Most Greek art of the Archaic and Classical periods (sixth to fourth
centuries BCE) does not appear emotional to modern eyes, especially when it is viewed against artistic developments in the eras that followed. Considerations of emotion, as a result, are largely absent from traditional histories, which generally measure the possibility of a viewer’s emotional engagement according to the art object’s perceived style or realism. In contrast, my dissertation marshals an abundance of evidence to demonstrate that, for ancient viewers, emotional engagement was central to the experience of art. By separating emotion from a history of style, I excavate a mode of looking, developed already in the Archaic period, that compelled viewers to treat works of art as having intellectual and psychological agency.
Emotion, in my formulation, is a form of subjective experience cultivated through cultural practice. In order to trace the implications of this dialectic on art-viewing, I focus on a single emotion—pity (oiktos)—which ancient sources suggest is deeply felt on a subjective level even as it was culturally conditioned. Pity, in these accounts, is motivated by an analytic disjunction between what is visibly at hand and what is materially absent, and I explore how this disjunction finds formal expression in the work of art. My sources include not only surviving works of art but inscriptions—especially those that accompanied sculptures—and ancient literature, including both poetry (especially epic and tragic) and prose (especially philosophical texts). Pity, as a result, provides a structural framework within which not only different works of art but also different forms of cultural expression can be linked together through their affective content.
The most revealing sources for the relationship between art and pity derive from the funerary context, and as a result the bulk of my dissertation focuses on funerary art. The first two chapters reevaluate the function of Archaic funerary sculpture. Through a detailed analysis of epigraphic and textual sources, I trace how the disjunctive nature of pity was expressed through a variety of sculptural techniques, and I reevaluate important questions about Archaic funerary art, such as the nature of the Archaic “smile” and the relationship between sculpture in the round and in relief. Examining these questions through the lens of emotion helps me account not only for the formal appearance of different individual monuments as well as for the break in their production in Athens following the end of the Archaic period.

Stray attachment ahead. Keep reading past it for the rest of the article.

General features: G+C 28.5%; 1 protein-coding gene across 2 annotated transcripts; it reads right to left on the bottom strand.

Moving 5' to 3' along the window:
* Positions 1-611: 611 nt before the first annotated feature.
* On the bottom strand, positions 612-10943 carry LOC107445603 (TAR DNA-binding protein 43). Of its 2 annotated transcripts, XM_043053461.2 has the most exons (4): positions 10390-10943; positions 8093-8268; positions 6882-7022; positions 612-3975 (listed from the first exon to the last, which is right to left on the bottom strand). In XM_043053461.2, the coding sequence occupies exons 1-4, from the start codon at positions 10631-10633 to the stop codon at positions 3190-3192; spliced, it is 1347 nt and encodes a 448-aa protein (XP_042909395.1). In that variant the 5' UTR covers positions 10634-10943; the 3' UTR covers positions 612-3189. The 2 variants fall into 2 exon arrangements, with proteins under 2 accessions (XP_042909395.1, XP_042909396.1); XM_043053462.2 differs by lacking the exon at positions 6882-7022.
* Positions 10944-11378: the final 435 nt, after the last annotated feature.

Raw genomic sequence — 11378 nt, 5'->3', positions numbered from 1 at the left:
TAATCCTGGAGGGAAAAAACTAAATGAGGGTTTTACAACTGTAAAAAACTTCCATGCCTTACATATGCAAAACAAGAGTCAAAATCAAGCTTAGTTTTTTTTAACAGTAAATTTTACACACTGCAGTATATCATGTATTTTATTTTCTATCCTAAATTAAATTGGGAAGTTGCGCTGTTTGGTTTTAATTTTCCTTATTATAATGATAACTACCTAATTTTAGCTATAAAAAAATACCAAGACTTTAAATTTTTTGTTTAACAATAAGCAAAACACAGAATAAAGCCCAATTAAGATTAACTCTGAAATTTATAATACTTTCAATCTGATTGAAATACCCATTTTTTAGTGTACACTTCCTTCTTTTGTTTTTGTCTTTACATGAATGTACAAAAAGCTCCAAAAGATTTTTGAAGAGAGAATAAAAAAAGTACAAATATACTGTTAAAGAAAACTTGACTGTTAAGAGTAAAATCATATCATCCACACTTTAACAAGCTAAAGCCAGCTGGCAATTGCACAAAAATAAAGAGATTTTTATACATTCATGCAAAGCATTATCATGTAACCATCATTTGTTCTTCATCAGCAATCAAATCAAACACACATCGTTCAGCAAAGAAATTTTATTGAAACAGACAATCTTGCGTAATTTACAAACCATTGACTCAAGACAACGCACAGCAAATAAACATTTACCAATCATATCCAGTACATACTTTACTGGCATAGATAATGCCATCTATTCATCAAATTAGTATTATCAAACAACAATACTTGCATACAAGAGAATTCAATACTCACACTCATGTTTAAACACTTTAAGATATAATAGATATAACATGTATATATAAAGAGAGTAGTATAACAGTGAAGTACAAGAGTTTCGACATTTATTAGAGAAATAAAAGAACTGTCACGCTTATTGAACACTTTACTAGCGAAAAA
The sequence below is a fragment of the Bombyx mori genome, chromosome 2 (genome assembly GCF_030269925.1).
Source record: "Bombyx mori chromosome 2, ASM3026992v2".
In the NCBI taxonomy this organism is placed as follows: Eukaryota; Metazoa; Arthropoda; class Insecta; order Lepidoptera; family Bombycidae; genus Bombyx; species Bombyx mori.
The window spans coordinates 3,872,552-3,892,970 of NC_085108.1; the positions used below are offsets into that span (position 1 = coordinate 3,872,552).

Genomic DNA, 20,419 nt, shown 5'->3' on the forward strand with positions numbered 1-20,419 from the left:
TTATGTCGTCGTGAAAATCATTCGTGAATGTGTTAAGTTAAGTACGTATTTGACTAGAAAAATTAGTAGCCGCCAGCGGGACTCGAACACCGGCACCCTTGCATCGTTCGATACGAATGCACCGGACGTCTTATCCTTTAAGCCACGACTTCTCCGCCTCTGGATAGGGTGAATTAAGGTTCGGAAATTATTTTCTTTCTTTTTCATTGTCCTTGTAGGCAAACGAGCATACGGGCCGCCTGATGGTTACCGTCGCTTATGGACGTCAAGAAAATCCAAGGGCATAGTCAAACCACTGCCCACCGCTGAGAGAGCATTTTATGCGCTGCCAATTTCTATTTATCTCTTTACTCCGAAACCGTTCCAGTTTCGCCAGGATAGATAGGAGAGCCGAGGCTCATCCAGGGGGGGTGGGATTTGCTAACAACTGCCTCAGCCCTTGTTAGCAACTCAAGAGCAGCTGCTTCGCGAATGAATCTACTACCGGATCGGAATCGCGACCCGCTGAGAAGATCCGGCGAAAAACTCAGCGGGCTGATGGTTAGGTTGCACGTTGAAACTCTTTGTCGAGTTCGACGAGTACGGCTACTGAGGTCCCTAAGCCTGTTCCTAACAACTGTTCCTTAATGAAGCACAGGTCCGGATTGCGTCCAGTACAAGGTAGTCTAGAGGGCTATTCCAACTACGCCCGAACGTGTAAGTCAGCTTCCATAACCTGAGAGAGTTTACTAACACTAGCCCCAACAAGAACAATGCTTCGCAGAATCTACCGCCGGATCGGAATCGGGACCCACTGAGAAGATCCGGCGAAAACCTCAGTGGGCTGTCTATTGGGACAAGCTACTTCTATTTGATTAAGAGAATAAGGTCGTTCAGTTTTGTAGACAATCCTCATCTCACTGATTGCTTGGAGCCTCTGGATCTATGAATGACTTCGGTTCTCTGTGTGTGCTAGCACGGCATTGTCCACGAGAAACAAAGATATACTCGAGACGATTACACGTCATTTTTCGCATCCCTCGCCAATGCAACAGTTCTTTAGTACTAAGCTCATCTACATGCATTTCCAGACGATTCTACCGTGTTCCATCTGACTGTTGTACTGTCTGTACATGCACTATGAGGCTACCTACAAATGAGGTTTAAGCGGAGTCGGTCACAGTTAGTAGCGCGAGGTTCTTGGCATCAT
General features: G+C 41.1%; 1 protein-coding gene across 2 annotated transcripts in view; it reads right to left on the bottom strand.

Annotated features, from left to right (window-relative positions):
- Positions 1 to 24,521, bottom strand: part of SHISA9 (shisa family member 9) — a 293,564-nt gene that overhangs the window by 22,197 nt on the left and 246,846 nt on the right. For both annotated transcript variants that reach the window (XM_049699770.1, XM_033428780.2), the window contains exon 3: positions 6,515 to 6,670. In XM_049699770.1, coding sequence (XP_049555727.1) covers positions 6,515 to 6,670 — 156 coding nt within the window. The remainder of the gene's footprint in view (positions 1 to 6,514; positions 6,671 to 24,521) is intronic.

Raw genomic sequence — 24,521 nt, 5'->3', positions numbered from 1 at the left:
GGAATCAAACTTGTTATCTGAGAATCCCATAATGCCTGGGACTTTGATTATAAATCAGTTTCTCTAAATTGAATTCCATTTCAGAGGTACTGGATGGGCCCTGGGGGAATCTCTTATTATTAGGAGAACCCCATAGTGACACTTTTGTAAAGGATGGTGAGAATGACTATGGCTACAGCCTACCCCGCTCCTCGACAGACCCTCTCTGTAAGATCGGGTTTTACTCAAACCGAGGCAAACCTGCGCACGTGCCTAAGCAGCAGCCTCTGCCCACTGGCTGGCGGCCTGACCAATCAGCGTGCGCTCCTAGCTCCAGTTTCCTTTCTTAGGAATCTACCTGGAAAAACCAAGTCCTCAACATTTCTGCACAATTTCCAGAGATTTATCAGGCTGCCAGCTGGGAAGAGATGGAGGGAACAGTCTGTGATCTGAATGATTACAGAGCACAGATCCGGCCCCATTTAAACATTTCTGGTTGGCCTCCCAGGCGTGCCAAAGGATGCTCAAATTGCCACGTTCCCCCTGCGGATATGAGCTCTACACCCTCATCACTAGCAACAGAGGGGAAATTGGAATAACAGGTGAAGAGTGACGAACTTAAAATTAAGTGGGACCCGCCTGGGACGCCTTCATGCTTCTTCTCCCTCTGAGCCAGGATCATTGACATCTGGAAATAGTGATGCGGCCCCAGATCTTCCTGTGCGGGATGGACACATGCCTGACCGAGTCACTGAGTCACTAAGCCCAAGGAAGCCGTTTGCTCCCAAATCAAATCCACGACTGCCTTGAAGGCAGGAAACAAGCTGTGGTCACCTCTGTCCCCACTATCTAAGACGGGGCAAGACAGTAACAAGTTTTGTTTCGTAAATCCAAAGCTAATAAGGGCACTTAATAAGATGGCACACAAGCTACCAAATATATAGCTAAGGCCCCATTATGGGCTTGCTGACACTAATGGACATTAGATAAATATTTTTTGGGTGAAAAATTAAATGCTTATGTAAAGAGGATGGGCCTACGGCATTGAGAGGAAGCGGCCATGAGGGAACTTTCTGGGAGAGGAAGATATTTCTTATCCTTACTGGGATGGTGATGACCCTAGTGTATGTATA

The third and fourth chapters examine Classical funerary monuments
from Athens. My investigation of the ways in which ancient viewers
interacted physically and emotionally with these monuments allows me to present a new way of understanding their formulaic appearance. Working through a variety of theoretical approaches that explore how emotion is related to artistic form, I argue that, rather than reduce an individual monument to a mere instantiation of a type, the use of repetitive formulas enabled individuals to inscribe their personal grief within broader forms of cultural practice. This interpretive move enables me to treat configurative details of different funerary sculptures as embedding emotional meaning in their very form—form that was itself conditioned by standardized artistic practice. The result is a model for understanding how the perceived emotional subjectivity of an individual viewer might be developed and expressed within a broader cultural system. An extended epilogue pursues the historical and political implications of this model beyond the funerary realm in Classical Athens by examining other types of works of art that demanded pity including red-figure pottery and architectural sculpture from the Parthenon.
Although focused on a single emotion in a particular historical moment, my dissertation develops a framework for studying the relationship between art and emotion that has much broader applications. In recent years, philosophical, anthropological, and neuroaesthetic studies have revealed innate human tendencies to engage empathetically with art, but they often overstate the transhistorical application of their findings. Paying close attention to how emotions are nurtured or repressed in a given cultural context allows us to see how such innate capacities can be transformed into social practice. Such research can in turn correct and nuance assumptions and cultural biases inherent in contemporary visual practices that might otherwise go unnoticed. The cultural distance of ancient Greece combined with its rich archaeological and textual record allows it to serve as an ideal test case for art historians concerned with the relationship between our own subjectivities and broader cultural imperatives in any time or place.